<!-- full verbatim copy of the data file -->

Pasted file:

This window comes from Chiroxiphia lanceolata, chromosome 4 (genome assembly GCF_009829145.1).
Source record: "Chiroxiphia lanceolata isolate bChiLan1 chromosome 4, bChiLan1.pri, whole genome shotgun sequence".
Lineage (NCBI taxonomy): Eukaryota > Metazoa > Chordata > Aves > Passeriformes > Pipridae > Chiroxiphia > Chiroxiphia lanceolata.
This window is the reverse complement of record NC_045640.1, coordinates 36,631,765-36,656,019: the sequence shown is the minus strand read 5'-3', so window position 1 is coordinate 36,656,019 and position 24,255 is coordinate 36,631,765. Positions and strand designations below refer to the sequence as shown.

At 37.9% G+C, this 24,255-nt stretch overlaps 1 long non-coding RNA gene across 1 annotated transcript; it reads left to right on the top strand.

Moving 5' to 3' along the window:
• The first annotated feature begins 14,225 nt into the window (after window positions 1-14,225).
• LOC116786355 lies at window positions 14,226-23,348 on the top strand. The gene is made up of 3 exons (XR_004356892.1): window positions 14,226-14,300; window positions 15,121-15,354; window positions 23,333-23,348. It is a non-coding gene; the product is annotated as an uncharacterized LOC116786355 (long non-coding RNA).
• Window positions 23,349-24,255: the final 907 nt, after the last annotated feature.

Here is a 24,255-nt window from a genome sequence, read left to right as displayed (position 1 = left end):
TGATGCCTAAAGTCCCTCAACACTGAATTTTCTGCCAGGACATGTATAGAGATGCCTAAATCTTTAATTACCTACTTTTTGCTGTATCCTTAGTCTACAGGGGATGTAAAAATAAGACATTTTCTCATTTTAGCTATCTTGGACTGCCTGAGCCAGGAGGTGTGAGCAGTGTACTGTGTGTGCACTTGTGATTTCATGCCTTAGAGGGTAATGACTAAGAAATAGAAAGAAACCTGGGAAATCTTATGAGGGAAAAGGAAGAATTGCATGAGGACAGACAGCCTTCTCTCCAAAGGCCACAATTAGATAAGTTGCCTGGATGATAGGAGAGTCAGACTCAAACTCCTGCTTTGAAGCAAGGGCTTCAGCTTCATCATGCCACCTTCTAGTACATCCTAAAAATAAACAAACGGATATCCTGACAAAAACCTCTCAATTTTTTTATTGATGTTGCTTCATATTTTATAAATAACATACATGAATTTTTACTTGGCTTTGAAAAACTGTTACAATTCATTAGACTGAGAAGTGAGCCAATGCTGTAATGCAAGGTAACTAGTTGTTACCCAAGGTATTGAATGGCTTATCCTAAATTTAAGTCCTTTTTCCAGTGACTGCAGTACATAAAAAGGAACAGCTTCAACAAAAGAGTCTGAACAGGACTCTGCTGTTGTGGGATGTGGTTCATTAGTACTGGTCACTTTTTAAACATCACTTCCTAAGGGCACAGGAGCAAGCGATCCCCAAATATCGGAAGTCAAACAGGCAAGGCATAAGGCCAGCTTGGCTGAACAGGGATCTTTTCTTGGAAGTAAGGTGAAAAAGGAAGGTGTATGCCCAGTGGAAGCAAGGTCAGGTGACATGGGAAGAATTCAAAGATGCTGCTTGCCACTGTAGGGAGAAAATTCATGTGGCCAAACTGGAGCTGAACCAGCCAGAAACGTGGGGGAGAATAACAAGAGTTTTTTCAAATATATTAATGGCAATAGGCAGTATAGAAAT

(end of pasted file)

This window comes from Chiroxiphia lanceolata, chromosome 4 (genome assembly GCF_009829145.1).
Source record: "Chiroxiphia lanceolata isolate bChiLan1 chromosome 4, bChiLan1.pri, whole genome shotgun sequence".
Lineage (NCBI taxonomy): Eukaryota > Metazoa > Chordata > Aves > Passeriformes > Pipridae > Chiroxiphia > Chiroxiphia lanceolata.
This window is the reverse complement of record NC_045640.1, coordinates 36,631,765-36,656,019: the sequence shown is the minus strand read 5'-3', so window position 1 is coordinate 36,656,019 and position 24,255 is coordinate 36,631,765. Positions and strand designations below refer to the sequence as shown.

At 37.9% G+C, this 24,255-nt stretch overlaps 1 long non-coding RNA gene across 1 annotated transcript; it reads left to right on the top strand.

Moving 5' to 3' along the window:
• The first annotated feature begins 14,225 nt into the window (after window positions 1-14,225).
• LOC116786355 lies at window positions 14,226-23,348 on the top strand. The gene is made up of 3 exons (XR_004356892.1): window positions 14,226-14,300; window positions 15,121-15,354; window positions 23,333-23,348. It is a non-coding gene; the product is annotated as an uncharacterized LOC116786355 (long non-coding RNA).
• Window positions 23,349-24,255: the final 907 nt, after the last annotated feature.

Here is a 24,255-nt window from a genome sequence, read left to right as displayed (position 1 = left end):
TGATGCCTAAAGTCCCTCAACACTGAATTTTCTGCCAGGACATGTATAGAGATGCCTAAATCTTTAATTACCTACTTTTTGCTGTATCCTTAGTCTACAGGGGATGTAAAAATAAGACATTTTCTCATTTTAGCTATCTTGGACTGCCTGAGCCAGGAGGTGTGAGCAGTGTACTGTGTGTGCACTTGTGATTTCATGCCTTAGAGGGTAATGACTAAGAAATAGAAAGAAACCTGGGAAATCTTATGAGGGAAAAGGAAGAATTGCATGAGGACAGACAGCCTTCTCTCCAAAGGCCACAATTAGATAAGTTGCCTGGATGATAGGAGAGTCAGACTCAAACTCCTGCTTTGAAGCAAGGGCTTCAGCTTCATCATGCCACCTTCTAGTACATCCTAAAAATAAACAAACGGATATCCTGACAAAAACCTCTCAATTTTTTTATTGATGTTGCTTCATATTTTATAAATAACATACATGAATTTTTACTTGGCTTTGAAAAACTGTTACAATTCATTAGACTGAGAAGTGAGCCAATGCTGTAATGCAAGGTAACTAGTTGTTACCCAAGGTATTGAATGGCTTATCCTAAATTTAAGTCCTTTTTCCAGTGACTGCAGTACATAAAAAGGAACAGCTTCAACAAAAGAGTCTGAACAGGACTCTGCTGTTGTGGGATGTGGTTCATTAGTACTGGTCACTTTTTAAACATCACTTCCTAAGGGCACAGGAGCAAGCGATCCCCAAATATCGGAAGTCAAACAGGCAAGGCATAAGGCCAGCTTGGCTGAACAGGGATCTTTTCTTGGAAGTAAGGTGAAAAAGGAAGGTGTATGCCCAGTGGAAGCAAGGTCAGGTGACATGGGAAGAATTCAAAGATGCTGCTTGCCACTGTAGGGAGAAAATTCATGTGGCCAAACTGGAGCTGAACCAGCCAGAAACGTGGGGGAGAATAACAAGAGTTTTTTCAAATATATTAATGGCAATAGGCAGTATAGAAAT